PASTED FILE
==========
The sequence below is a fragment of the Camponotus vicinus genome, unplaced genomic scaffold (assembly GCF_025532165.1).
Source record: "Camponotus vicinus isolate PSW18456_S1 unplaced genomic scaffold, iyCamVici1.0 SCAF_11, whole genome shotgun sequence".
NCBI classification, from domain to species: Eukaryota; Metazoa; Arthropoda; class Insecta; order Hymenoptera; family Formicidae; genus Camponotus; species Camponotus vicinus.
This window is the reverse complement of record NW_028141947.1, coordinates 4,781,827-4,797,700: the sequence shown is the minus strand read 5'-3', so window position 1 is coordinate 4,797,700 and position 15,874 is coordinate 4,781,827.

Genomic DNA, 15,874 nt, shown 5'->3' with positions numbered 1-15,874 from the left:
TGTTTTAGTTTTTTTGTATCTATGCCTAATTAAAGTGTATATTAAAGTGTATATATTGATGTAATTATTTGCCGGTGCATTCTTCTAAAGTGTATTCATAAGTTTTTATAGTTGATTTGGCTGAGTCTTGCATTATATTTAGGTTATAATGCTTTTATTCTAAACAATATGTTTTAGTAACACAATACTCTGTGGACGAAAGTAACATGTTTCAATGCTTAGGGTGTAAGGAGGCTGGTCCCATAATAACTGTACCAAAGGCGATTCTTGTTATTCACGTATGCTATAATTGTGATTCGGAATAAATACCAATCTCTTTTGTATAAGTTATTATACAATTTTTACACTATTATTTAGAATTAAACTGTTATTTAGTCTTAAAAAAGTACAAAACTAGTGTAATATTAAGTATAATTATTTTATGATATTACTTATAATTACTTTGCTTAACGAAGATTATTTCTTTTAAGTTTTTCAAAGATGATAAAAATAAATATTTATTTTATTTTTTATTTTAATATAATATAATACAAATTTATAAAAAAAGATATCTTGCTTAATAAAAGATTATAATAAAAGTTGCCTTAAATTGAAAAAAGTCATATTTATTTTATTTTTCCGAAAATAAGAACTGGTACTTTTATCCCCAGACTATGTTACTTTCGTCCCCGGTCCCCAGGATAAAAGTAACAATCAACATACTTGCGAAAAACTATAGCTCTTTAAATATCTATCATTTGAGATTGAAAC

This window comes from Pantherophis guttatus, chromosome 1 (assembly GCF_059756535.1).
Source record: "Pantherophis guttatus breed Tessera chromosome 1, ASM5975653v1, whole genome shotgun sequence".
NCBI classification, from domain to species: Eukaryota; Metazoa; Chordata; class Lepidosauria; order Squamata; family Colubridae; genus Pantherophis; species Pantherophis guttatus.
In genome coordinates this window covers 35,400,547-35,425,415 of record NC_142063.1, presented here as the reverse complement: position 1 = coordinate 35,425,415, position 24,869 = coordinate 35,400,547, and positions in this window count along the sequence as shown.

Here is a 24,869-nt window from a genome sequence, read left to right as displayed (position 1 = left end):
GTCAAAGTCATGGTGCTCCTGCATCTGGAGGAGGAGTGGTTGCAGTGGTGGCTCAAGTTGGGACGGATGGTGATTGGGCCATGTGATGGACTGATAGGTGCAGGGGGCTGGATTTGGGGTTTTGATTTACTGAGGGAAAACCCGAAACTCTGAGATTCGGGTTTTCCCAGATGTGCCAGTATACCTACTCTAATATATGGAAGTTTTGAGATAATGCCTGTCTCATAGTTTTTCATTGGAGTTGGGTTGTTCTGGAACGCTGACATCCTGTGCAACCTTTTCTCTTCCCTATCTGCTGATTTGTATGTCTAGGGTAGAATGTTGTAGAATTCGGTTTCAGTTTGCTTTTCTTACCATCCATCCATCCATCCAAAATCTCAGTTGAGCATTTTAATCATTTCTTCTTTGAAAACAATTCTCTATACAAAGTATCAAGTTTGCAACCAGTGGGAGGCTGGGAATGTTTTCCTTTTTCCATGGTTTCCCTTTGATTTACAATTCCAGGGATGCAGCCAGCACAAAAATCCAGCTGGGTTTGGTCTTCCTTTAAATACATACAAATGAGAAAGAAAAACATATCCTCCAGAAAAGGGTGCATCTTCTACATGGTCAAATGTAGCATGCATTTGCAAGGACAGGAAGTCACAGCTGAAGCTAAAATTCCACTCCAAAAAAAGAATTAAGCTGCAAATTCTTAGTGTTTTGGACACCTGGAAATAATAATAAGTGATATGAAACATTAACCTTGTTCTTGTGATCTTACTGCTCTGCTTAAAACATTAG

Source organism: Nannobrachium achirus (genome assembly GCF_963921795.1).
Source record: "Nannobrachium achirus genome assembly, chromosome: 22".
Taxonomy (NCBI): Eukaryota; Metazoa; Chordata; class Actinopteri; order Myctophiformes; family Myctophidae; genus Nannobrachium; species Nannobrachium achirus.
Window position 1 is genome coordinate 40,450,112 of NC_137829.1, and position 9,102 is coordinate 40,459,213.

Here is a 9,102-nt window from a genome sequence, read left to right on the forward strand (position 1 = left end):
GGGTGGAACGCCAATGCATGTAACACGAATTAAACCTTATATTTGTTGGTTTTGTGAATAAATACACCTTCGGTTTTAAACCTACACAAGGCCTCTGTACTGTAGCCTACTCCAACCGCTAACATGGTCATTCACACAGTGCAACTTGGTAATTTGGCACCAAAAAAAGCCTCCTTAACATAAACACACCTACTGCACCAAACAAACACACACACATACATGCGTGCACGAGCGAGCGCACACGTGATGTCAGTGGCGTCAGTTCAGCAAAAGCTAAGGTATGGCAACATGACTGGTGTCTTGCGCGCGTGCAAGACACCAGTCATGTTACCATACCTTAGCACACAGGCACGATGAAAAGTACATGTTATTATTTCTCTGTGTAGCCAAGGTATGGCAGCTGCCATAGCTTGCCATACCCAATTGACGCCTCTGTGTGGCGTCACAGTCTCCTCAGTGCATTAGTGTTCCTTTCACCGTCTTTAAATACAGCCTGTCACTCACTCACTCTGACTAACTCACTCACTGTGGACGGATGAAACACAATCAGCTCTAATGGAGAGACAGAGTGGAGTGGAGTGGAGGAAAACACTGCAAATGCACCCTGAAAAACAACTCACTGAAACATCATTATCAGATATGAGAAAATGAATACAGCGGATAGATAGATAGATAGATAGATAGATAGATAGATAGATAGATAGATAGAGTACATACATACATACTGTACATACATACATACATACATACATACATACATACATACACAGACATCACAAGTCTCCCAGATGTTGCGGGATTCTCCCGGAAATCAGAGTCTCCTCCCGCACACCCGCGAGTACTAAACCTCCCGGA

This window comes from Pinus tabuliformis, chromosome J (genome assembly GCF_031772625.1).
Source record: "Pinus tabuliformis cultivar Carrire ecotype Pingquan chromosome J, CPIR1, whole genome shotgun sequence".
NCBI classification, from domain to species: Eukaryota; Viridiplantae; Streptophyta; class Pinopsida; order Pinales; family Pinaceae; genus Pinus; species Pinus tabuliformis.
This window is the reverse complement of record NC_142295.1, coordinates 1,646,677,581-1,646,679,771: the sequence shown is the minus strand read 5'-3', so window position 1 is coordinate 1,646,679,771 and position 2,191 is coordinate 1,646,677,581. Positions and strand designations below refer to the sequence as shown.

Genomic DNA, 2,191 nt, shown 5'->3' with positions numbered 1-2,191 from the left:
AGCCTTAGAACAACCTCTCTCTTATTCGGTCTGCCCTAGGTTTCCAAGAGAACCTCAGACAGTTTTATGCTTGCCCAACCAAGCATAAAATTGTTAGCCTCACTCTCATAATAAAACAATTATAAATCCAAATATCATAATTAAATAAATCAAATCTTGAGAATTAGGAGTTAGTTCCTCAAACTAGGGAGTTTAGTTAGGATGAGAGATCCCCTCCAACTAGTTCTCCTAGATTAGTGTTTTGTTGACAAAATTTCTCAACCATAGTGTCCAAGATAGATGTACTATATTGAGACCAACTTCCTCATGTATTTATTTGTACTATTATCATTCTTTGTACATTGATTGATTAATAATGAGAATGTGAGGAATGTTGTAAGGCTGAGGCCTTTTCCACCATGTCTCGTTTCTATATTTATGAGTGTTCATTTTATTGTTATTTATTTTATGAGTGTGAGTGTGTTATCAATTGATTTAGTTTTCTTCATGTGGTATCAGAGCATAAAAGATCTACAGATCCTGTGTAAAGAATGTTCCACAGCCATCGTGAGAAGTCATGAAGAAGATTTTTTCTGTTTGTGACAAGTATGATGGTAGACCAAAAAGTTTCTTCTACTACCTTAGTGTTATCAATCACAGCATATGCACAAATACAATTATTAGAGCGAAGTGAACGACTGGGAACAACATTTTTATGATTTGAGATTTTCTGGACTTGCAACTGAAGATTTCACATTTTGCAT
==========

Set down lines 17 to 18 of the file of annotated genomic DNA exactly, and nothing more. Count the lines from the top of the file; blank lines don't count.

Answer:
Here is a 9,102-nt window from a genome sequence, read left to right on the forward strand (position 1 = left end):
GGGTGGAACGCCAATGCATGTAACACGAATTAAACCTTATATTTGTTGGTTTTGTGAATAAATACACCTTCGGTTTTAAACCTACACAAGGCCTCTGTACTGTAGCCTACTCCAACCGCTAACATGGTCATTCACACAGTGCAACTTGGTAATTTGGCACCAAAAAAAGCCTCCTTAACATAAACACACCTACTGCACCAAACAAACACACACACATACATGCGTGCACGAGCGAGCGCACACGTGATGTCAGTGGCGTCAGTTCAGCAAAAGCTAAGGTATGGCAACATGACTGGTGTCTTGCGCGCGTGCAAGACACCAGTCATGTTACCATACCTTAGCACACAGGCACGATGAAAAGTACATGTTATTATTTCTCTGTGTAGCCAAGGTATGGCAGCTGCCATAGCTTGCCATACCCAATTGACGCCTCTGTGTGGCGTCACAGTCTCCTCAGTGCATTAGTGTTCCTTTCACCGTCTTTAAATACAGCCTGTCACTCACTCACTCTGACTAACTCACTCACTGTGGACGGATGAAACACAATCAGCTCTAATGGAGAGACAGAGTGGAGTGGAGTGGAGGAAAACACTGCAAATGCACCCTGAAAAACAACTCACTGAAACATCATTATCAGATATGAGAAAATGAATACAGCGGATAGATAGATAGATAGATAGATAGATAGATAGATAGATAGATAGATAGAGTACATACATACATACTGTACATACATACATACATACATACATACATACATACATACACAGACATCACAAGTCTCCCAGATGTTGCGGGATTCTCCCGGAAATCAGAGTCTCCTCCCGCACACCCGCGAGTACTAAACCTCCCGGA